Since I was a kid I was always finding things that look like faces around me. It was like playing Hide and Seek and being watched all the time. Later when I became an artist I decided that these little creatures were still very interesting and still had the same effect on me so I decided to capture them or even stage some of them. Nowadays we live in another kind of Hide and Seek, a less imaginative one. I am trying to subvert authoritarian surveillance with using the internet as my main medium for expression and research. Either in good or bad times the world is full of challenges for artists.

To which extent does your work relate to surveillance and public security measures?
Surveillance has a more meaningful approach in our connected -everyday reality. Regardless the imposed security measures, we as persons are becoming surveillance machines. When for example, we are looking persistently at somebody’s Facebook profile to see what’s their status or what new photos they uploaded. Our attitude is becoming more and more sneaky. We are also deliberately invade our own privacy. We almost live in front of a crowd, google is watching us, we basically have an audience and finding new ways to deal with this. Many of my works are inspired by this mind-set and have hidden messages of surveillance, to name few -apart from the International Portrait Gallery, the MeLookingAtYou.com , IWantToBeAMachine.com where intimacy, subtle presence and observation are really take a big part in their meaning.

Is the gallery space a way to materialize and monetize your work or is it really an important component of your work?
The gallery space for me is some kind of reward event, both socially and financially. It is also important place for the promotion and support of the work. But to be honest my work starts being exhibited the moment I launch it online so a gallery space is not an important component for exhibiting it. When I started doing websites I never imagined that they would be exhibited in gallery spaces. At the end it is really great meeting people real time and of course I love covering real spaces with the internet.

http://viciousvitamins.blogspot.com/

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Wednesday, April 15, 2009

International Portrait Gallery photos at Surveillance exhibition

Surveillance Install 6
Surveillance Install 3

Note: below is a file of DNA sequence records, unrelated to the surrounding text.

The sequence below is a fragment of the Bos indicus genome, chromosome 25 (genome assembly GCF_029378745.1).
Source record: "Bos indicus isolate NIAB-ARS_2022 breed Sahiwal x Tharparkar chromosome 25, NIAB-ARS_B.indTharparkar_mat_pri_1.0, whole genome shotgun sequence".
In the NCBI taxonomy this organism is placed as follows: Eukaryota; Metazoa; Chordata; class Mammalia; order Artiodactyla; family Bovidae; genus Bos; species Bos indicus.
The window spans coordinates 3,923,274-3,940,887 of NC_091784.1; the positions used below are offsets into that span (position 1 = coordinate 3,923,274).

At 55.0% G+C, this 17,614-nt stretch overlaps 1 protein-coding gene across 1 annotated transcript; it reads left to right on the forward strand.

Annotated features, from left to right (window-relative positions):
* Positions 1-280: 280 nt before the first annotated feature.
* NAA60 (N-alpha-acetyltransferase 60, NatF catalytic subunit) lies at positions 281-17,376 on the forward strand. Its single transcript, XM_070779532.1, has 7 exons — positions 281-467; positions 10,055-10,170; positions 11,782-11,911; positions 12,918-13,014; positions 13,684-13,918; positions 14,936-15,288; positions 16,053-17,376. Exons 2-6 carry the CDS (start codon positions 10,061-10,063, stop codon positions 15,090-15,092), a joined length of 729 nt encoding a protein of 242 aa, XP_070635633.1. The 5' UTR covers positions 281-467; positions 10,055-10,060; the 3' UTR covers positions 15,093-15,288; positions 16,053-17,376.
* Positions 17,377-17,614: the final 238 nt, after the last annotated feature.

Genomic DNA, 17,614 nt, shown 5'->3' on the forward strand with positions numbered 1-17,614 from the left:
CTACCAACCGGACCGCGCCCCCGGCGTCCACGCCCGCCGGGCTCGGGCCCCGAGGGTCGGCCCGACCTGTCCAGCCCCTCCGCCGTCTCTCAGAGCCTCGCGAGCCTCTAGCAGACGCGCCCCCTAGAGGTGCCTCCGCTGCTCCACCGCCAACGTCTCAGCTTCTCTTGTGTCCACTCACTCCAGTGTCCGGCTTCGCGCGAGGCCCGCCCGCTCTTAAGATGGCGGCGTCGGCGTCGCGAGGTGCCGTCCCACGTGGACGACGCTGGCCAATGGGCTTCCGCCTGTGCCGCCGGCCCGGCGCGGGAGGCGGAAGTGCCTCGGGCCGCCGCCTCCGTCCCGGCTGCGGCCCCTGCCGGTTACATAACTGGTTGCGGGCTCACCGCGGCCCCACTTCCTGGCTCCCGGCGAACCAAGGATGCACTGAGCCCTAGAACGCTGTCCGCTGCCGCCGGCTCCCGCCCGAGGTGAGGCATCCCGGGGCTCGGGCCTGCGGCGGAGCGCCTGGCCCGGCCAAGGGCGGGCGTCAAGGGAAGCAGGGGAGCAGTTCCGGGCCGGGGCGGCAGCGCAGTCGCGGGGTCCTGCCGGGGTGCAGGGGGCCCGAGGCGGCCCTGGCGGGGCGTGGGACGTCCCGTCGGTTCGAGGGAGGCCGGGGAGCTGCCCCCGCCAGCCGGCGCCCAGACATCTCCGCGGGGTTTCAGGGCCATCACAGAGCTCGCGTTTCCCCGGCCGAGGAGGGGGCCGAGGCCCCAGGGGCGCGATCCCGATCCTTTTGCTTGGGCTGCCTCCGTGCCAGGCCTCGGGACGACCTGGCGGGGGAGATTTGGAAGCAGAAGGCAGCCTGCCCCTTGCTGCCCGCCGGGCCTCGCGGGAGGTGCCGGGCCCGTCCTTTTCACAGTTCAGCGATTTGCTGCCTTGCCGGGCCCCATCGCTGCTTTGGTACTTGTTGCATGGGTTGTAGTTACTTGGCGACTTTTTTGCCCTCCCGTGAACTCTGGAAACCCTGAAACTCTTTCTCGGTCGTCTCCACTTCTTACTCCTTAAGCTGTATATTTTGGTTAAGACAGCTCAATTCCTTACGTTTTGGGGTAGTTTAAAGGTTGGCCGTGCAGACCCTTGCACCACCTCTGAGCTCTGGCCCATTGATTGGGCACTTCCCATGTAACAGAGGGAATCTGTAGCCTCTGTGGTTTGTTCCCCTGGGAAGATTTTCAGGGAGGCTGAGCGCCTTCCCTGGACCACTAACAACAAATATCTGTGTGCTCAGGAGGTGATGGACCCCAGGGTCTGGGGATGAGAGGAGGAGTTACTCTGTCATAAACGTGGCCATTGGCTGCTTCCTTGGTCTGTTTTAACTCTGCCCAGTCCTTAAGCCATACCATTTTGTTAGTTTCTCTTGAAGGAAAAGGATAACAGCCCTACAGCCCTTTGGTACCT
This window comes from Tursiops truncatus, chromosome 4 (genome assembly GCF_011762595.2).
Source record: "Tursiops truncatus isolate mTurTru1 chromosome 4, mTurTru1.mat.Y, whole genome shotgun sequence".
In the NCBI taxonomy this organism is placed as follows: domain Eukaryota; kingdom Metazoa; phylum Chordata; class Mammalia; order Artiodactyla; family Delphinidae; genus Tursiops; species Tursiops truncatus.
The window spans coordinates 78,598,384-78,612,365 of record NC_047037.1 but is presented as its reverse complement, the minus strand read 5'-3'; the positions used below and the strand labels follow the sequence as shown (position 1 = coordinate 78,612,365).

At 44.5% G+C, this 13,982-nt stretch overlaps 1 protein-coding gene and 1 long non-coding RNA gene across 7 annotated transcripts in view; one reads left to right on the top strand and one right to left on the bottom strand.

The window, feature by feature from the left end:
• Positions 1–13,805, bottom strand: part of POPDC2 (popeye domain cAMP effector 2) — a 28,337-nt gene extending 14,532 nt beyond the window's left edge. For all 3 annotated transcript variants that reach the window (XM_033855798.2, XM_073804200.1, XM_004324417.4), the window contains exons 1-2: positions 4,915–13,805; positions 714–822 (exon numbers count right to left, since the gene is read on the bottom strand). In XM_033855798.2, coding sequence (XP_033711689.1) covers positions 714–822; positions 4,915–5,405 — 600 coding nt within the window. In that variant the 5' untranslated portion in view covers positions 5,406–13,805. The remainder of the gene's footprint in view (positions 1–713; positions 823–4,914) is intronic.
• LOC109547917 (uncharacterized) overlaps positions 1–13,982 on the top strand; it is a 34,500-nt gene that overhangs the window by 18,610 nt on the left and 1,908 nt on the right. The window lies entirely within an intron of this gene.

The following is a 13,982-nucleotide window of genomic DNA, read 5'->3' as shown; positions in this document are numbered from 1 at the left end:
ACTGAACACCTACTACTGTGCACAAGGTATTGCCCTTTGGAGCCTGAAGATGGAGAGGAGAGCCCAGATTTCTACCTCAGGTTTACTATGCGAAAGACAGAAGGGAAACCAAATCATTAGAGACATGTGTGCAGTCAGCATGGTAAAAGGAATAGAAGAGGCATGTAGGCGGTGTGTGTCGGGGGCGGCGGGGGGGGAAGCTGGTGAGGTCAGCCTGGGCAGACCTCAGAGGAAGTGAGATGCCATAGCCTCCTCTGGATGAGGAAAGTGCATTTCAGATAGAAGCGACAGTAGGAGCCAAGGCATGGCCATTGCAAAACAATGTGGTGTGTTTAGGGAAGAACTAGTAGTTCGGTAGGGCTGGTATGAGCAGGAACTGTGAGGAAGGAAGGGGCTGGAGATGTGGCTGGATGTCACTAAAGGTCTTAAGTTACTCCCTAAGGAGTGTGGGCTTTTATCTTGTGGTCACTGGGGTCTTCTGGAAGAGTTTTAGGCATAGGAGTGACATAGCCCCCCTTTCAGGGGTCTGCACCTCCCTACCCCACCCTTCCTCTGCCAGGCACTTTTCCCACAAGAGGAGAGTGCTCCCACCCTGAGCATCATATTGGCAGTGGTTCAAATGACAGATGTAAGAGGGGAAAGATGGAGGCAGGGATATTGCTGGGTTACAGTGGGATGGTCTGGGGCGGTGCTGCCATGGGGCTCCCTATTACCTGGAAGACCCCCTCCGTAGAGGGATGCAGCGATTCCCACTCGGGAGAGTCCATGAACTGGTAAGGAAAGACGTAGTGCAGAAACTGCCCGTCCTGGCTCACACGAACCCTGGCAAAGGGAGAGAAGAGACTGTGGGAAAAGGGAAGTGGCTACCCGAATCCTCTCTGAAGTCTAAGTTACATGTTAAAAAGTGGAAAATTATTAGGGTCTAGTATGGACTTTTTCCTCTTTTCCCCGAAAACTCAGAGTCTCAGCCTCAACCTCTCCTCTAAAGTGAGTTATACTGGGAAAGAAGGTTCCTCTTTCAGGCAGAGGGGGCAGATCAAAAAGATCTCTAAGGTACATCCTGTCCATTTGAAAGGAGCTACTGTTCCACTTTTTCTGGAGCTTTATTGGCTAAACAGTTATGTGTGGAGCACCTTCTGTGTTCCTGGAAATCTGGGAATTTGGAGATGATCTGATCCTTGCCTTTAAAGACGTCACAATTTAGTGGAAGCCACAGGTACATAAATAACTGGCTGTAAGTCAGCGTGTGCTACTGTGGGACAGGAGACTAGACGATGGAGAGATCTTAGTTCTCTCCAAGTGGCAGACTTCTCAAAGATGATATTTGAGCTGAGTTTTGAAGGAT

Surveillance Install 8
Surveillance Install 5

Affirmation Arts is pleased to announce Surveillance, a group show curated by Rachel D. Vancelette, featuring artists: Yasmine Chatila, Tomory Dodge, Jeffrey Gibson, Charles Harlan, Shin il Kim, Caitlin Maloney, and Angelo Plessas.

"Surveillance" is defined as "close or vigilant watch over someone or something,"' and derives, by way of the French veiller, from the Latin term vigilare, meaning "to keep watch." Artists have historically been the gatekeepers of society's public accounts, and today they continue to mirror our daily lives. Whether it is through the Internet, virtual social networking, photography, painting, or multimedia-based technologies, artists are always interrupting and interpreting the reality of today's information age.

Surveillance presents the diverse studio practices of seven artists who remind us all that they are indeed keeping watch over this explosive and public exchange of information. In recent years the continual bombardment of virtual information has radically transformed the world, and these artists are among those who are constantly redefining its boundaries and content. The necessity and proliferation of surveillance techniques have become a large part of our everyday lives. Whether or not our society at large is conscious of these invasions and observations, it is clear that this diverse group of artists is engaging and addressing these critical issues.

In an age where the excess of information has produced false, invasive, and voyeuristic avenues in both the private and public domain, these artists remind us of the daily observation, private moments, intimate encounters, and public cyberworld of virtual activities. Multiple conceptual vocabularies of art are coming full circle with the use of new technologies and materials. These artists are employing both traditional and nontraditional techniques, evoking a transformative intervention while providing a gateway for the viewer's engagement.